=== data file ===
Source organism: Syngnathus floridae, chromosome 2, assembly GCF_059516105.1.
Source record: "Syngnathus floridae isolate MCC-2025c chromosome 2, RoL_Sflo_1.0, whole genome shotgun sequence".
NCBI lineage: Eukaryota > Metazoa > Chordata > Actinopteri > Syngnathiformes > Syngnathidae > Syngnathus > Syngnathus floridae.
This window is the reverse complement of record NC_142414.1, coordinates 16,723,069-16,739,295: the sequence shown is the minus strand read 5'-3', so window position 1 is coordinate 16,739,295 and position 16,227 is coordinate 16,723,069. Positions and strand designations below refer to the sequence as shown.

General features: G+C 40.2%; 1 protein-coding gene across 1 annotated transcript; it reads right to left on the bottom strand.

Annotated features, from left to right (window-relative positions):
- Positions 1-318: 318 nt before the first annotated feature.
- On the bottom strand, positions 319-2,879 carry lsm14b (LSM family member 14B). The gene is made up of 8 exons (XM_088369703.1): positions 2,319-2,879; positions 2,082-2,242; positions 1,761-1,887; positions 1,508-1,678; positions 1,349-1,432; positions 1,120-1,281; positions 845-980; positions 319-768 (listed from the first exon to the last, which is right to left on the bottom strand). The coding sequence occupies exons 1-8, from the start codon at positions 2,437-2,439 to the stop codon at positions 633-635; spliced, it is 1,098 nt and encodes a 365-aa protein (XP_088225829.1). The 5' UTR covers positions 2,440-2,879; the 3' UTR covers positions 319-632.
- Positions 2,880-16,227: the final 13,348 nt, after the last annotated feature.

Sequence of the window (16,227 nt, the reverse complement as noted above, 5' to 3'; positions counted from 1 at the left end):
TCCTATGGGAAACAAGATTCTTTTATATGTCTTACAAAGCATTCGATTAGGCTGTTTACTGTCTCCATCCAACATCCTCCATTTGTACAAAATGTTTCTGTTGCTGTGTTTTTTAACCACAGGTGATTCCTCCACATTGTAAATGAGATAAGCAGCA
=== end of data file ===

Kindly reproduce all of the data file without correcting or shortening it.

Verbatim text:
Source organism: Syngnathus floridae, chromosome 2, assembly GCF_059516105.1.
Source record: "Syngnathus floridae isolate MCC-2025c chromosome 2, RoL_Sflo_1.0, whole genome shotgun sequence".
NCBI lineage: Eukaryota > Metazoa > Chordata > Actinopteri > Syngnathiformes > Syngnathidae > Syngnathus > Syngnathus floridae.
This window is the reverse complement of record NC_142414.1, coordinates 16,723,069-16,739,295: the sequence shown is the minus strand read 5'-3', so window position 1 is coordinate 16,739,295 and position 16,227 is coordinate 16,723,069. Positions and strand designations below refer to the sequence as shown.

General features: G+C 40.2%; 1 protein-coding gene across 1 annotated transcript; it reads right to left on the bottom strand.

Annotated features, from left to right (window-relative positions):
- Positions 1-318: 318 nt before the first annotated feature.
- On the bottom strand, positions 319-2,879 carry lsm14b (LSM family member 14B). The gene is made up of 8 exons (XM_088369703.1): positions 2,319-2,879; positions 2,082-2,242; positions 1,761-1,887; positions 1,508-1,678; positions 1,349-1,432; positions 1,120-1,281; positions 845-980; positions 319-768 (listed from the first exon to the last, which is right to left on the bottom strand). The coding sequence occupies exons 1-8, from the start codon at positions 2,437-2,439 to the stop codon at positions 633-635; spliced, it is 1,098 nt and encodes a 365-aa protein (XP_088225829.1). The 5' UTR covers positions 2,440-2,879; the 3' UTR covers positions 319-632.
- Positions 2,880-16,227: the final 13,348 nt, after the last annotated feature.

Sequence of the window (16,227 nt, the reverse complement as noted above, 5' to 3'; positions counted from 1 at the left end):
TCCTATGGGAAACAAGATTCTTTTATATGTCTTACAAAGCATTCGATTAGGCTGTTTACTGTCTCCATCCAACATCCTCCATTTGTACAAAATGTTTCTGTTGCTGTGTTTTTTAACCACAGGTGATTCCTCCACATTGTAAATGAGATAAGCAGCA